Grassley demands answers from DOJ on Comey memos classification

Grassley demands answers from DOJ on Comey memos classification
© Greg Nash

Senate Judiciary Committee Chairman Chuck GrassleyCharles (Chuck) Ernest GrassleySmaller tax refunds put GOP on defensive High stakes as Trump, Dems open drug price talks Senate approves border bill that prevents shutdown MORE (R-Iowa) on Wednesday questioned whether former FBI Director James ComeyJames Brien ComeyWarren: Officials have duty ‘to invoke 25th amendment’ if they think Trump is unfit McCabe: Trump 'may have' committed a crime in blocking Russia probe Trump: 'Disgraced' McCabe, Rosenstein look like they were planning 'very illegal act' MORE violated Justice Department policy last year when he shared memos of his conversations with President TrumpDonald John TrumpRosenstein expected to leave DOJ next month: reports Allies wary of Shanahan's assurances with looming presence of Trump States file lawsuit seeking to block Trump's national emergency declaration MORE.

In a statement Wednesday night, Grassley questioned whether leaking the memos to a Columbia professor would violate department policies.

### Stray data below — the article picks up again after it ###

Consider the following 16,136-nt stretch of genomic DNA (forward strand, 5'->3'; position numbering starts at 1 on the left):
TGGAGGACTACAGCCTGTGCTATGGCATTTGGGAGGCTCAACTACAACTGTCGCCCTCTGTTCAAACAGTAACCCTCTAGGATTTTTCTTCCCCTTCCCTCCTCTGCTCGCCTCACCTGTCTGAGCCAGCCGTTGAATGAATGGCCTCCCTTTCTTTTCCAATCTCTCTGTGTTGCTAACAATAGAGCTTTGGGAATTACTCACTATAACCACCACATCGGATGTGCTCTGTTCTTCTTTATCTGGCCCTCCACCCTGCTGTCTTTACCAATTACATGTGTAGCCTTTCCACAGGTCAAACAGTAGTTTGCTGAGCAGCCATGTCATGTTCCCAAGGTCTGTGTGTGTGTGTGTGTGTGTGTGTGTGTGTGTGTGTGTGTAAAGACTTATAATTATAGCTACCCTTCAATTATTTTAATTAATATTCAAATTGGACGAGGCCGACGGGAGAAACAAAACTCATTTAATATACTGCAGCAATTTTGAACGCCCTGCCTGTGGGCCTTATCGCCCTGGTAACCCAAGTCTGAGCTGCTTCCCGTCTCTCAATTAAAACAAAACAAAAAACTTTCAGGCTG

Grassley also wrote a letter to Deputy Attorney General Rod RosensteinRod Jay RosensteinRosenstein expected to leave DOJ next month: reports Warren: Officials have duty ‘to invoke 25th amendment’ if they think Trump is unfit McCabe: Trump 'may have' committed a crime in blocking Russia probe MORE to learn more about the chain of custody for the memos, and whether Rosenstein has initiated an investigation into Comey's handling of the memos.

ADVERTISEMENT

Multiple memos Comey wrote as personal recollections of his interactions with President Trump about the Russia investigation contained classified information.

Comey told the Senate Intelligence Committee last June that he shared at least one of the memos, which he considered personal documents, with a law professor at Columbia University. He then asked that professor to leak the information from one memo to the media in the hopes of increasing pressure to get a special prosecutor named in the Russia investigation.

Comey testified that he believed his personal memos were unclassified.

President Trump fired Comey in May.